Thursday, September 30, 2010


Lexington, Kentucky.  Visited April 2006

Time Cover Story - Spring 1973

I’ve been looking forward to this post. I get to talk about my favorite athlete of all time – Secretariat, the great thoroughbred. The opportunity for this blog right now is to commemorate the release on October 8 of his ‘biography’, the Disney-produced “Secretariat”. Disney has done a great job with a number of its sports biographies (Remember the Titans, Miracle and The Rookie come to mind), so I have hope for this.

It may seem odd to say that a horse is your favorite athlete. I mean, does a racehorse even know he’s in a competition? In days where sports stars are often either trouble makers or drug takers (or both), choosing an animal for a hero could look like a cop out. So I’ll need to need to make my case for “Big Red” as my favorite athlete. But first some bio.

Secretariat was foaled in March, 1970 and was put down due to laminitis at the ripe old horse age of 19 at historic Claiborne Farm in Lexington, KY. His birthday made him eligible for the 1973 Triple Crown races. As a two year old he had begun to show real promise, but nothing indicated what he would accomplish in three races over five weeks in May and June of 1973. No horse had won the Triple Crown (Kentucky Derby, Preakness and Belmont) in a quarter of a century, and many said it could no longer be done. Secretariat not only won the Triple Crown, it was the way he did it that created the legend.

Big Red won the Kentucky Derby by a respectable two and a half lengths over a hard running colt named Sham. In the process though, he set a track record at Churchill Downs that still stands almost forty years later. Even more remarkable, his quarter mile fractions decreased throughout the race, which means he was accelerating the entire time.

The second race, the Preakness, is the shortest of the three. Secretariat beat a game Sham once again by two and half lengths, setting one of the lowest times in track history. But it is the Belmont race that will forever define Secretariat’s greatness.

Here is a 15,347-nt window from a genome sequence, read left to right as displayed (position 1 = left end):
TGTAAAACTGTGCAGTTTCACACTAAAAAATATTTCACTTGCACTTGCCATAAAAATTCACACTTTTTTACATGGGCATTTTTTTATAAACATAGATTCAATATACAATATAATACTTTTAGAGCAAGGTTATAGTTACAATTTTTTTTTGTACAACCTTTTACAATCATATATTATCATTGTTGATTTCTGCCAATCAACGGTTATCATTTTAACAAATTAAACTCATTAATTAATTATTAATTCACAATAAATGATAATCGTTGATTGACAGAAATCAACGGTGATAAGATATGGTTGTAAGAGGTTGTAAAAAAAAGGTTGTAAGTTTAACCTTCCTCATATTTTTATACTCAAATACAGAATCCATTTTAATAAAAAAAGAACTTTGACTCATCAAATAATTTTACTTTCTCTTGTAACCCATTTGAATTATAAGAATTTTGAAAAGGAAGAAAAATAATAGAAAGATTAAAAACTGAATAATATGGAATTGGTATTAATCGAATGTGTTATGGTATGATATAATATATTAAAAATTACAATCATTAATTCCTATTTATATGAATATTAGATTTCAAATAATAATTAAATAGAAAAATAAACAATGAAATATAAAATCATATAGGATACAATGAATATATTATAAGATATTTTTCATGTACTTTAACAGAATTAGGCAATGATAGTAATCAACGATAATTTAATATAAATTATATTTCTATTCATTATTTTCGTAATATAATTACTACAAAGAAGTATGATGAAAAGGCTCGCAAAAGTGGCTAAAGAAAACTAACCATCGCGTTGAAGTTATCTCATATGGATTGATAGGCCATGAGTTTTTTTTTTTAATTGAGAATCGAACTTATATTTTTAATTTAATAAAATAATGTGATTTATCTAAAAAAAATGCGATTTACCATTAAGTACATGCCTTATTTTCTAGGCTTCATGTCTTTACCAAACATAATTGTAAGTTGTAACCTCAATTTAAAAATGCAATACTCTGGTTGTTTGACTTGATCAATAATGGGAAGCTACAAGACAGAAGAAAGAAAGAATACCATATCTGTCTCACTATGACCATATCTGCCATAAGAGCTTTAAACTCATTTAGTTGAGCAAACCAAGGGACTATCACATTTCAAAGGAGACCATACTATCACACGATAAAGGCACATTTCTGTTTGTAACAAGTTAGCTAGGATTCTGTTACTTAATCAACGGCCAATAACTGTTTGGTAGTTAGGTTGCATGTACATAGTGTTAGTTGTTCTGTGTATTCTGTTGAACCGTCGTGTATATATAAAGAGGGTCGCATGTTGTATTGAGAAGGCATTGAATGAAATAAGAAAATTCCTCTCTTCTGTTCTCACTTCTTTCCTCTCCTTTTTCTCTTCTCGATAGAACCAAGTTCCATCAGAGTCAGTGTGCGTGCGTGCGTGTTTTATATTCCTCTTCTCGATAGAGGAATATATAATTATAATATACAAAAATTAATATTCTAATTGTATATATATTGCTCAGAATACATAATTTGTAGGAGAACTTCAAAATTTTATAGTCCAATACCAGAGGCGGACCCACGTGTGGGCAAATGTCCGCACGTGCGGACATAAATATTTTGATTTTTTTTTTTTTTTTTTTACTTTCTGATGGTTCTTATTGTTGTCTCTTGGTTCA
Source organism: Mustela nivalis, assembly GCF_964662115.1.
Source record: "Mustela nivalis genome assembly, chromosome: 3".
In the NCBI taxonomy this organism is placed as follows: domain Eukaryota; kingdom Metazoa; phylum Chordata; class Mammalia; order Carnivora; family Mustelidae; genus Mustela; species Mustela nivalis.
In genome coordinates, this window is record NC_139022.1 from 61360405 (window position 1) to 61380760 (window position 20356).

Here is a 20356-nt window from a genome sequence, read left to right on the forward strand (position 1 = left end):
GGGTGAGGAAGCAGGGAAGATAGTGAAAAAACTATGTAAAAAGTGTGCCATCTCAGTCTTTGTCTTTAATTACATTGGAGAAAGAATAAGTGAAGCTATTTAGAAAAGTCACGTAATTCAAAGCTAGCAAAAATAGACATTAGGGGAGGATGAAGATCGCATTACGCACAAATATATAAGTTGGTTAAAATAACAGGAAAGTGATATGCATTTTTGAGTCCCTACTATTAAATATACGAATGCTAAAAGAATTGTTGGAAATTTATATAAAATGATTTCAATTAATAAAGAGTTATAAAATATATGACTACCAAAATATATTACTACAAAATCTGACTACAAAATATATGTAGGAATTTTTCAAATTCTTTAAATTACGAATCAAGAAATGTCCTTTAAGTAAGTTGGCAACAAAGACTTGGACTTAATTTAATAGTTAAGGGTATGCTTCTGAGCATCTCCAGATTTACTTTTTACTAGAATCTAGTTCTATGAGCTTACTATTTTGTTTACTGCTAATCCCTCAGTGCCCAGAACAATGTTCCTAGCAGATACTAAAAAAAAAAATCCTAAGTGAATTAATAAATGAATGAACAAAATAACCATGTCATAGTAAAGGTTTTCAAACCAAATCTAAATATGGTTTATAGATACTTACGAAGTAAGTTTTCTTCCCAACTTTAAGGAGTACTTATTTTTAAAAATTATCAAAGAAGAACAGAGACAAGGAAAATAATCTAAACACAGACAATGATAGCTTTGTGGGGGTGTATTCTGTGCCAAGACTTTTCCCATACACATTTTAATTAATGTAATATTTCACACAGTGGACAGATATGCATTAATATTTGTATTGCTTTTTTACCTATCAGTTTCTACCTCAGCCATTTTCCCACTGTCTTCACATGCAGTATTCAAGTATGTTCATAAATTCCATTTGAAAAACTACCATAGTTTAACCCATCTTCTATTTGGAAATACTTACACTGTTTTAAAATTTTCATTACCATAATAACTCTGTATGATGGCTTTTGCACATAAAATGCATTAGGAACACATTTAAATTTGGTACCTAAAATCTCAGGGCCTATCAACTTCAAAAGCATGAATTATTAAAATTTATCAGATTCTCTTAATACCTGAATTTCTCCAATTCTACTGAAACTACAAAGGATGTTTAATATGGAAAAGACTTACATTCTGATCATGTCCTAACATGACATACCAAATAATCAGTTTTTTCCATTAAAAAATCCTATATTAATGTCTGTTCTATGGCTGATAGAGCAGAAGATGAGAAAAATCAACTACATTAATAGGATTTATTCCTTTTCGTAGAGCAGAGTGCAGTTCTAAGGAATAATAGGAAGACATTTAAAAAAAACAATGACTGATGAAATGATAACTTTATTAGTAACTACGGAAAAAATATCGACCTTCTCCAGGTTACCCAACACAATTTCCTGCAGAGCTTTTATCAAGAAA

The Belmont is the longest of the Triple Crown races at a mile and a half. Given that Big Red had come from last place to take victory going away in each of the first two races, only four other horses (including Sham) challenged him in the Belmont. This time Secretariat and Sham went to the lead together, but on the back stretch Secretariat nosed ahead. By the turn the race was effectively over; the only question would be the margin of victory. As captured by announcer Chick Anderson’s classic race call (“Secretariat is widening now. He’s moving like a tremendous machine!”) the horse simply took off – widening his lead ultimately to 31 lengths! As he crossed the finish line no other horse was even in the TV picture. At first you might assume that the other jockey’s simply pulled up to save their defeated horses, and this would account for the victory margin. But a glance at the race timer doesn’t lie – 2 minutes 24 seconds – a world record for that race distance that has never been broken! So essentially my favorite athlete smashed a world record simply for the fun of it. As jockey Ron Turcotte put it “I was just along for the ride”. If you’ve never seen Secretariat’s Belmont, you owe yourself the thrill – here it is:   Secretariat's 1973 Belmont

Home stretch of the Belmont.  My wife gave me this picture signed by the photographer and jockey Ron Turcotte - I've got it hanging in my office

When lists of the greatest athletic feats of the Twentieth Century are concocted, Secretariat’s Belmont is a consistent top five finisher. I vote it number one.

Secretariat statue at Kentucky Horse Farm in Lexington

So why my hero? Spring 1973 was a dismal time - the Vietnam War had finally ground to a bitter end in March, but the Watergate scandal was casting its jaded pall over the country.  In 1973 I was a 13 year old kid who, like everyone else, was looking for something to root for, not just against.  And like everyone else I got caught up in Secretariat mania.  I had re-arranged my Saturday schedules to catch the Derby and Preakness.  Imagine how bummed I was when I found out that I had to go to the store with my mom on the day of the Belmont. But one of the clearest memories I have of that period of my childhood was finding my way to the electronics department of J. C. Penny and watching this amazing race unfold on about fifteen TV’s simultaneously. As I stood there with that race flashing all around me I didn't cheer.  Instead, I was caught up in some deep but undeniable sense of peace. I was watching an animal do what he was created to do, do it with amazing beauty, and do it with what seemed like effortless joy.  I was tasting a 2 minute plus burst of equine shalom - a horse being exactly what he was created to be. That’s when he became my favorite athlete and that’s what he’s been ever since.

Here's some nice footage of Big Red galloping around his retirement paddock in retirement.